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RN01_01b: Quality of Life, Life Satisfaction and Well-being in Older Age
11:00am - 12:30pm
Session Chair: Dirk Hofaecker, University of Duisburg-Essen
Location:UP.3.205 University of Manchester
Building: University Place, Third Floor
The Relativity of the Financial Quality of Life in Old Age – An Empirical Analysis of Pensioners’ Subjective Income Comparisons and Financial Satisfaction (in Finland)
Finnish Centre for Pensions, Finland
Many quality-of-life oriented gerontological studies have established a lower income position for old-age people as a determinant of a lower financial satisfaction. This finding illustrates the relative view on subjective well-being (SWB) that has gained ground also within the sociological research agenda since the 2000s. Nevertheless, the conclusions on the association between pensioners’ income position and financial satisfaction are mainly based on objective income comparisons among unrepresentative old-aged populations. Very little is known about how pensioners at large perceive their income position relative to that of other pensioners, but also in relation to other population groups such as the employed, the unemployed, immigrants and families with children. Equally unclear is the link between subjective comparisons and financial satisfaction. Based on a survey conducted by the Finnish Centre for Pensions in 2017, covering a representative sample of Finnish pensioners (n= 2 909), this study aims to answer the following questions: 1) to which population groups do pensioners compare their incomes, 2) what are the determinants of pensioners’ most relevant income comparisons, and 3) how are subjective comparisons linked to financial satisfaction. The results provide a means to evaluate to which extent financial satisfaction is a matter of income and social and/or intra-biographical comparisons. They also offer valuable input for the evaluation of pension adequacy.
Silver Workers' Dimensions Of (Life) Satisfaction - How Satisfied Are They?
Regina Ilona Gerlich
Careum School of Health LTD, Switzerland
Data from the largest German household survey (GSOEP) show that people who work full-time beyond their normal retirement age (Silver Workers) are significantly more satisfied than full-time workers of regular working age. This applies to various areas of satisfaction such as: work, income, health, and sleep as well as for the overall life satisfaction. Silver Workers show significantly lower levels of leisure satisfaction compared to regular full-time employees. In this dimension even Silver Workers reach the lowest level within all the available satisfaction dimensions.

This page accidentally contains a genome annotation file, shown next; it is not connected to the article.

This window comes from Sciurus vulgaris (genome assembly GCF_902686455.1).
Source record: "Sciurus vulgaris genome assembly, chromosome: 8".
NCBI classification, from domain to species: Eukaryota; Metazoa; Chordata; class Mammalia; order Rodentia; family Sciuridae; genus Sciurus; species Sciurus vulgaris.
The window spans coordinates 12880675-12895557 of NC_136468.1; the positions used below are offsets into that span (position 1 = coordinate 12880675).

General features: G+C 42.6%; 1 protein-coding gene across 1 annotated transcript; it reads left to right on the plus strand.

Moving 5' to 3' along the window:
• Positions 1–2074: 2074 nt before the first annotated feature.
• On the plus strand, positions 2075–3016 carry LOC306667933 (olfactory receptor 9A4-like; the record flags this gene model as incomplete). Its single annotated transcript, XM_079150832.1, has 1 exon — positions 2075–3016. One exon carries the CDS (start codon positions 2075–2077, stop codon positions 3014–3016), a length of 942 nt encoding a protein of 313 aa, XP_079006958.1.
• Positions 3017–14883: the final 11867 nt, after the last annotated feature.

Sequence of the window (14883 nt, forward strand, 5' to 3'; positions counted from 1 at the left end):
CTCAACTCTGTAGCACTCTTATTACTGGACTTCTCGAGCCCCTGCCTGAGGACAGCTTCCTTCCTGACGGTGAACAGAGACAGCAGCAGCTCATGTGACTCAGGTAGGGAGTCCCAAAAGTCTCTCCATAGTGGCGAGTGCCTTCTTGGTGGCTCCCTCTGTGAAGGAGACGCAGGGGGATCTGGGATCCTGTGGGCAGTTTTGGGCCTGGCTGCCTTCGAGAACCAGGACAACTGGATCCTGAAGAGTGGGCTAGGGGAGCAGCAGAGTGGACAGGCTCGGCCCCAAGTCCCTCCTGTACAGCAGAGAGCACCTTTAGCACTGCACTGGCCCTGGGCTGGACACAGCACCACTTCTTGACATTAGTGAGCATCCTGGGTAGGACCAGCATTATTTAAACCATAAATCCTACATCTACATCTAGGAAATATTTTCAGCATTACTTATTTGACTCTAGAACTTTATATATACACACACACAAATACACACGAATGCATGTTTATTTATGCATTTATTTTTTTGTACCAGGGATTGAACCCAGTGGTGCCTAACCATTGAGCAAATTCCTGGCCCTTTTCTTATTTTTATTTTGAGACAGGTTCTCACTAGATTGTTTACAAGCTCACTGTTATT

First results indicate that satisfaction with leisure time decreases as soon as the situation of the Silver Working occurs, but this appears to be compensated by the other areas.
Although Silver Workers generally have higher scores in most satisfaction dimensions, it can hardly be expected that Silver Working will be more satisfying overall. Rather, according to initial calculations, it is an effect of self-selection: people who are close to their statutory retirement age and more satisfied with their lives, work, and income are also more willing to continue full-time beyond their normal retirement age.
A Cross-cultural Study of Social Exclusion and Subjective Well-being among Older Adults: findings from European Social Survey
Charles University in Prague, Czech Republic
This study investigated how different indicators of social exclusion are associated with older adults' subjective-wellbeing across different European populations. Five underlying factors of social exclusion among older adults were examined: material resources, social relations, civic activities, basic services, and neighborhood cohesion. Using data sampled from European Social Survey (ESS8-2016), a cross-cultural study design was employed. A total number of 44,387 Europeans aged 65+ from 23 countries were analyzed. Study sample was divided into three groups according to the nationality—Nordic (e.g., Norway), Western (e.g., France) and Central-Eastern (e.g., Czech). Measured variables included discrimination due to age, social activities engagement, social interaction with friends, emotional attachment to the society, participation in politics, social trust, and health service. Covariates in the analyses included major predictor variables and demographic variables such as gender, marital status, and education level. Results indicated that social exclusion indicators were weakly to moderately correlated with one another (.02 to .23). Regression model was developed including social exclusion and subjective wellbeing measures, and standardized significant path coefficient was estimated between the study variables. Social exclusion variables all significantly affected subjective wellbeing across the three European populations, while magnitude and significance of the association between study variables varied. Study findings contribute to the existing knowledge about social exclusion in older age by measuring varied forms of social exclusion from relatively new databases.